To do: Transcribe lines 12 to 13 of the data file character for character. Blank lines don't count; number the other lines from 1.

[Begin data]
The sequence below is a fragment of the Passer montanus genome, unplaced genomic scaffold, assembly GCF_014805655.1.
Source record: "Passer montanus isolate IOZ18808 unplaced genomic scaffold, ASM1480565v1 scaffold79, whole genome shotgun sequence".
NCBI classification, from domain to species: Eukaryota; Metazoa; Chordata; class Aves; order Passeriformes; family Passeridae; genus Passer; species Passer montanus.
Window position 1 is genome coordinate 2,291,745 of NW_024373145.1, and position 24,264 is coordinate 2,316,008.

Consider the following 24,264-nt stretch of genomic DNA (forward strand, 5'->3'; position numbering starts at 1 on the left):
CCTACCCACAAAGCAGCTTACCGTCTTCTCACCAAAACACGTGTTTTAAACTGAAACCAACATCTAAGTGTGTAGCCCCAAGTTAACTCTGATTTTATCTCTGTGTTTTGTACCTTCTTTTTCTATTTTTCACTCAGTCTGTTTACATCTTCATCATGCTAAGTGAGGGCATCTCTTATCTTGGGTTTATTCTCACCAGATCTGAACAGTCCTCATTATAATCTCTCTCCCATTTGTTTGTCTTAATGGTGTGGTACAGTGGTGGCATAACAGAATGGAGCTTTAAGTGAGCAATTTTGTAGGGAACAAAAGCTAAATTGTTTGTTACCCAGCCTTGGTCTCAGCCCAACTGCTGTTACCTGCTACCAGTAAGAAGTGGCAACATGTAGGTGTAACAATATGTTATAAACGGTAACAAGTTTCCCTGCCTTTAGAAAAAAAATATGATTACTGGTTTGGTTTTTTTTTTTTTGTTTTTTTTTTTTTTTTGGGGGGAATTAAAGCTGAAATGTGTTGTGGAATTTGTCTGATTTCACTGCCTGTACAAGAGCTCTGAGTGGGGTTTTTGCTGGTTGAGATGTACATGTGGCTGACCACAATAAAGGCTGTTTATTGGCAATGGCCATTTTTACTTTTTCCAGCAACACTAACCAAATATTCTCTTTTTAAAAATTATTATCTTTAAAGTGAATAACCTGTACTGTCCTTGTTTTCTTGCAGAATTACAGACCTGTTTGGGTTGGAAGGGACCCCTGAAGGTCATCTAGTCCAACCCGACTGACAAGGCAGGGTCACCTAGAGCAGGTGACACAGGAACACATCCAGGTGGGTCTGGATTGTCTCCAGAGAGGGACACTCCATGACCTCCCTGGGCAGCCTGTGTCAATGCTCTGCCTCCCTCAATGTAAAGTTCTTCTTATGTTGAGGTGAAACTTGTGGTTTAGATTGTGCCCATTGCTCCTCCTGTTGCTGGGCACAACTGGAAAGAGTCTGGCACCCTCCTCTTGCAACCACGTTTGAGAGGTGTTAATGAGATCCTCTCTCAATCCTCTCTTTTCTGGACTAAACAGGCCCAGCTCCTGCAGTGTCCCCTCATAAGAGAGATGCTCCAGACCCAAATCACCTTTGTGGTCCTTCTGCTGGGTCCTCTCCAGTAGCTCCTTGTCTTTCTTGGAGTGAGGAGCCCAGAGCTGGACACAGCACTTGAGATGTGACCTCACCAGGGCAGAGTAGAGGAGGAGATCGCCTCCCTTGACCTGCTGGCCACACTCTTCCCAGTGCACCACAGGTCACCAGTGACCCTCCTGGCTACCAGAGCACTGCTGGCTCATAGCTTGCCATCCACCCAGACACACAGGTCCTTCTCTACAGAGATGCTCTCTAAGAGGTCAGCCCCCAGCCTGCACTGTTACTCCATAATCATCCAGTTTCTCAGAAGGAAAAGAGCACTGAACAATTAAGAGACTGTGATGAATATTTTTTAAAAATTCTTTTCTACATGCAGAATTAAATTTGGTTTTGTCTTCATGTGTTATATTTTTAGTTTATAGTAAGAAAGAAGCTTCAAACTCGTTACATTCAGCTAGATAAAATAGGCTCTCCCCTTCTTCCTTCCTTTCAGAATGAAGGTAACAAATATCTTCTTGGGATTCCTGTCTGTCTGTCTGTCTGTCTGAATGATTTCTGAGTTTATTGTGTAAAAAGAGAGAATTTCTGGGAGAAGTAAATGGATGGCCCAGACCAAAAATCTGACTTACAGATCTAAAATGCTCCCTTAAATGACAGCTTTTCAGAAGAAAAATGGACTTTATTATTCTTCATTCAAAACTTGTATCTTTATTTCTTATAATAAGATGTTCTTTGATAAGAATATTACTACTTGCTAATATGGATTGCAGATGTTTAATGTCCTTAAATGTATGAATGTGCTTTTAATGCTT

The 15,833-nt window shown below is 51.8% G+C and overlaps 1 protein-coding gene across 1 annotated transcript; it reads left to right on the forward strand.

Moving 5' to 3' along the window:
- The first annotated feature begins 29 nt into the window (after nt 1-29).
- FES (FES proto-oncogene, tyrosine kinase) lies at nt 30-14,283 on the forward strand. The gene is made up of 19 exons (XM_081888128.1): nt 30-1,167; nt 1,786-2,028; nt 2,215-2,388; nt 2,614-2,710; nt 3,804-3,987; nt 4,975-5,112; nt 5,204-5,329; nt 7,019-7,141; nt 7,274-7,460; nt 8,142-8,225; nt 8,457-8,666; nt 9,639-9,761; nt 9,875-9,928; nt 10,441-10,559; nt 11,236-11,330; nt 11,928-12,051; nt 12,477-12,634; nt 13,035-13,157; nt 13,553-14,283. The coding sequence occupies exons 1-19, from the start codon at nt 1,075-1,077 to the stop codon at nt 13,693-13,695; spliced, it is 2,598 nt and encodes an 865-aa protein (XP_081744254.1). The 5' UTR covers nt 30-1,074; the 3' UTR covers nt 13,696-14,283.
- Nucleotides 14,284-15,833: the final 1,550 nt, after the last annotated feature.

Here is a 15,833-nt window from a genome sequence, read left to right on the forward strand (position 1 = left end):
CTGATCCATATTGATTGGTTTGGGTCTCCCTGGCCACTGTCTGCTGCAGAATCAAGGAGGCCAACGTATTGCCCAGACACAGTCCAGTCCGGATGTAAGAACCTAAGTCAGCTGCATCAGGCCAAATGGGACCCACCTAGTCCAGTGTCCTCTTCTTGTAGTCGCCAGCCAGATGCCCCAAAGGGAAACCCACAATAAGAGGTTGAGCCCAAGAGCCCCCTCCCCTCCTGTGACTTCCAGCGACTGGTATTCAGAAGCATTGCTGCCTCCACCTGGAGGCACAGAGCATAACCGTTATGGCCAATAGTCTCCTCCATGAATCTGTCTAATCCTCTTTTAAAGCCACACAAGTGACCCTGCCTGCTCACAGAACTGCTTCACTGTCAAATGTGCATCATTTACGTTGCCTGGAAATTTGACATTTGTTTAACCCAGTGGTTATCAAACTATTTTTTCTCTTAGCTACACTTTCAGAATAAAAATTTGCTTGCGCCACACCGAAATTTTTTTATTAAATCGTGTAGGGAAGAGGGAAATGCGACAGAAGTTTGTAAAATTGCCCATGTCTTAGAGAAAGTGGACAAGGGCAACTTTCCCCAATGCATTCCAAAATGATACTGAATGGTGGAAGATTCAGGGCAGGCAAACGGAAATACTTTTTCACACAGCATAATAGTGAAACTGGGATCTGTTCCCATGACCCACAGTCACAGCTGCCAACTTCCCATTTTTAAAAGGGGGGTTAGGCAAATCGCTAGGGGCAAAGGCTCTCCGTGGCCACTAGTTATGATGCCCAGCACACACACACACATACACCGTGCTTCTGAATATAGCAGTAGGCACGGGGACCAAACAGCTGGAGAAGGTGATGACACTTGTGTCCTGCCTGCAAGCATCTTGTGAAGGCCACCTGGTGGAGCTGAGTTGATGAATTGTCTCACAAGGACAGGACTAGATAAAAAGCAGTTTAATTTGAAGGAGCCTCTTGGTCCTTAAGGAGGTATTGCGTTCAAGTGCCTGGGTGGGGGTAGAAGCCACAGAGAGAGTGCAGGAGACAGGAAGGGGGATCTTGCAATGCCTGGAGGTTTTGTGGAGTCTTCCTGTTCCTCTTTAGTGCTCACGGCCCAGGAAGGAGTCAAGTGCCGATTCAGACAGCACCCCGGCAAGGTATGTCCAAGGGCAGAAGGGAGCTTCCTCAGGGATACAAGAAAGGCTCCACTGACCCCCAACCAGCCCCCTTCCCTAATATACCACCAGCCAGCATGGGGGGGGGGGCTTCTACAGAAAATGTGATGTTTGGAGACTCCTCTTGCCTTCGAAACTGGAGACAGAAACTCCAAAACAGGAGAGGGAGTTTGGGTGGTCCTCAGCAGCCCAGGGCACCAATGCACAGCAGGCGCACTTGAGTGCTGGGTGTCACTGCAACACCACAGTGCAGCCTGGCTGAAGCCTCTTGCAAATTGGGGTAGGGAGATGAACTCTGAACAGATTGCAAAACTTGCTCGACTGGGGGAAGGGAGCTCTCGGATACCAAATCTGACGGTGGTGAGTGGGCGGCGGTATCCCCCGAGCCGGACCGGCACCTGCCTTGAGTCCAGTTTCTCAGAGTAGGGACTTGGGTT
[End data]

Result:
Here is a 15,833-nt window from a genome sequence, read left to right on the forward strand (position 1 = left end):
CTGATCCATATTGATTGGTTTGGGTCTCCCTGGCCACTGTCTGCTGCAGAATCAAGGAGGCCAACGTATTGCCCAGACACAGTCCAGTCCGGATGTAAGAACCTAAGTCAGCTGCATCAGGCCAAATGGGACCCACCTAGTCCAGTGTCCTCTTCTTGTAGTCGCCAGCCAGATGCCCCAAAGGGAAACCCACAATAAGAGGTTGAGCCCAAGAGCCCCCTCCCCTCCTGTGACTTCCAGCGACTGGTATTCAGAAGCATTGCTGCCTCCACCTGGAGGCACAGAGCATAACCGTTATGGCCAATAGTCTCCTCCATGAATCTGTCTAATCCTCTTTTAAAGCCACACAAGTGACCCTGCCTGCTCACAGAACTGCTTCACTGTCAAATGTGCATCATTTACGTTGCCTGGAAATTTGACATTTGTTTAACCCAGTGGTTATCAAACTATTTTTTCTCTTAGCTACACTTTCAGAATAAAAATTTGCTTGCGCCACACCGAAATTTTTTTATTAAATCGTGTAGGGAAGAGGGAAATGCGACAGAAGTTTGTAAAATTGCCCATGTCTTAGAGAAAGTGGACAAGGGCAACTTTCCCCAATGCATTCCAAAATGATACTGAATGGTGGAAGATTCAGGGCAGGCAAACGGAAATACTTTTTCACACAGCATAATAGTGAAACTGGGATCTGTTCCCATGACCCACAGTCACAGCTGCCAACTTCCCATTTTTAAAAGGGGGGTTAGGCAAATCGCTAGGGGCAAAGGCTCTCCGTGGCCACTAGTTATGATGCCCAGCACACACACACACATACACCGTGCTTCTGAATATAGCAGTAGGCACGGGGACCAAACAGCTGGAGAAGGTGATGACACTTGTGTCCTGCCTGCAAGCATCTTGTGAAGGCCACCTGGTGGAGCTGAGTTGATGAATTGTCTCACAAGGACAGGACTAGATAAAAAGCAGTTTAATTTGAAGGAGCCTCTTGGTCCTTAAGGAGGTATTGCGTTCAAGTGCCTGGGTGGGGGTAGAAGCCACAGAGAGAGTGCAGGAGACAGGAAGGGGGATCTTGCAATGCCTGGAGGTTTTGTGGAGTCTTCCTGTTCCTCTTTAGTGCTCACGGCCCAGGAAGGAGTCAAGTGCCGATTCAGACAGCACCCCGGCAAGGTATGTCCAAGGGCAGAAGGGAGCTTCCTCAGGGATACAAGAAAGGCTCCACTGACCCCCAACCAGCCCCCTTCCCTAATATACCACCAGCCAGCATGGGGGGGGGGGCTTCTACAGAAAATGTGATGTTTGGAGACTCCTCTTGCCTTCGAAACTGGAGACAGAAACTCCAAAACAGGAGAGGGAGTTTGGGTGGTCCTCAGCAGCCCAGGGCACCAATGCACAGCAGGCGCACTTGAGTGCTGGGTGTCACTGCAACACCACAGTGCAGCCTGGCTGAAGCCTCTTGCAAATTGGGGTAGGGAGATGAACTCTGAACAGATTGCAAAACTTGCTCGACTGGGGGAAGGGAGCTCTCGGATACCAAATCTGACGGTGGTGAGTGGGCGGCGGTATCCCCCGAGCCGGACCGGCACCTGCCTTGAGTCCAGTTTCTCAGAGTAGGGACTTGGGTT